Regarding the article ``US Jews, Arabs Now Find Some Common Ground,'' Oct. 19: The author was correct in observing that mainstream Arab-American and Jewish-American organizations and leaders have developed new relationships with the signing of the Israel-PLO accord in Washington.
The accord created a new political reality and those of us who want to support this invigorated peace process find ourselves in uncharted waters: learning a new language, taking on new priorities, and discovering a new center in the Middle East policy debate. While still defending principles we hold dear, we have also become invested in strengthening each other's position to maintain the integrity of the peace accords.
A subtext to this story is the struggle now being waged within each of our communities between those who support this new process and those who do not. It is in this context that I must share my full views on the following statement of mine, which was correctly quoted in the article mentioned above: ``I have a stake in seeing that Israel's aid does not get cut. Anybody who raises the question of cutting aid to Israel puts the peace process at risk.''
What I said in full was that both Arab-Americans and Jewish-Americans must now become invested in promoting confidence-building with each other. While I do not believe that the large foreign aid allotment to Israel can be justified given the context of the realities of the post-cold-war world or other pressing humanitarian problems crying out for US assistance, I also know that any effort to cut aid to Israel will put the Labor government in Israel and the peace process itself in danger. Arab-Americans, therefore, must not take any steps that might jeopardize peace. At the same time, I noted that it is equally important for American Jews to speak out against human rights violations in the still occupied territories. The longer Israel persists in this behavior, the more vulnerable the Palestinian leadership will be to opponents of peace.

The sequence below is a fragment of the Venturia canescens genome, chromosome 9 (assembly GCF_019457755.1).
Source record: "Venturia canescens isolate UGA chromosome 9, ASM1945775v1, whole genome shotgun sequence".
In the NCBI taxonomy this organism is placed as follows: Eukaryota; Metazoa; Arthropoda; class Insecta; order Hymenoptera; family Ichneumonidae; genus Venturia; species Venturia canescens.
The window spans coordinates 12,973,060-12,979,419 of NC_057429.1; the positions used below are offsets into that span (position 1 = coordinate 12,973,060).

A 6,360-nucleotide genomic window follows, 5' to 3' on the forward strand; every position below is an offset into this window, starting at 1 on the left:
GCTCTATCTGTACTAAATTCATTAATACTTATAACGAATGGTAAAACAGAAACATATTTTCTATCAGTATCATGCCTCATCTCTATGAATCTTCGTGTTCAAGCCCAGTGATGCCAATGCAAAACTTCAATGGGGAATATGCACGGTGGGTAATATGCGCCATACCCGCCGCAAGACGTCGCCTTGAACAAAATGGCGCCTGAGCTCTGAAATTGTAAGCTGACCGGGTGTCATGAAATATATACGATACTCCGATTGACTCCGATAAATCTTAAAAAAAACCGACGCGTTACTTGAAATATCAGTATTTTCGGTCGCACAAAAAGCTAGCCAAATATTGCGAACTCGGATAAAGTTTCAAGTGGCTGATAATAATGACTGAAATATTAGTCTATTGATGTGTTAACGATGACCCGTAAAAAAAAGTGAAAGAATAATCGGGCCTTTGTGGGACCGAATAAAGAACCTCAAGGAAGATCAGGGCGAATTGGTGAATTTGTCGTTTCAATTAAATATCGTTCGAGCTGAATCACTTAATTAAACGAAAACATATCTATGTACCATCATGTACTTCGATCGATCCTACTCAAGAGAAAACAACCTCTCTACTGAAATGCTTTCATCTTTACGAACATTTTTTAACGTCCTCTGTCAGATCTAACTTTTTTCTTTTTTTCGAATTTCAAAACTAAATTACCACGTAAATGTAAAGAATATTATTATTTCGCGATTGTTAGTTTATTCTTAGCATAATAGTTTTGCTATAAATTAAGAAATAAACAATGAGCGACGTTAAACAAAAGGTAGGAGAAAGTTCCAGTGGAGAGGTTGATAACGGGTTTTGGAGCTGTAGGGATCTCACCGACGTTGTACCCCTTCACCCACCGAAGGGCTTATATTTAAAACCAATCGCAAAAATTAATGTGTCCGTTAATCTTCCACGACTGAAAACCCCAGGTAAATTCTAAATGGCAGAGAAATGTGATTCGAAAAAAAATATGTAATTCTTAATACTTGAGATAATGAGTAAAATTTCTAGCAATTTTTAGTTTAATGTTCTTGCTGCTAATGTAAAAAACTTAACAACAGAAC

Both Arab-Americans and Jewish-Americans must have a stake in strengthening the position of each other's leaders, who have taken risks for peace. This, I believe, is the new thinking that must shape our work if peace is to become a reality. James J. Zogby, Washington, D.C. President, Arab American Institute Remedy the airwaves
The article ``When Bad Taste Fouls the Airwaves,'' Oct. 21, makes a causal link between the film ``The Program'' and a student's death in Pennsylvania. However, the writer offers no solutions, only moral outrage. What are the possible ways to prevent our children from imitating violence in the mass media? If we use censorship, then who has the right to decide for us what we can and cannot be exposed to? The only real solution is to teach our children proper approaches to what they see and hear over the airwaves.
I would therefore propose a public awareness campaign aimed at teaching parents and children the possible effects of violence in the mass media. Mandatory prime-time education programs for all networks who have free public access to the airwaves would facilitate such a campaign. In the long run, what our society needs is not to castigate, but rather, educate. Paul A. Saydak, Buffalo, N.Y. Remedy the airwaves
Thank you for the article ``When Bad Taste Fouls the Airwaves.'' We all have to some degree been influenced by the media.
I certainly would not say that all media influence is destructive; the media is doing many good things in the way of uplifting entertainment and education. However, undisciplined media rights to present vulgarity, immorality, and violence tramples upon the rights of us all - especially when the results are destructive behavior. Carole J. Korpela, Flint, Mich.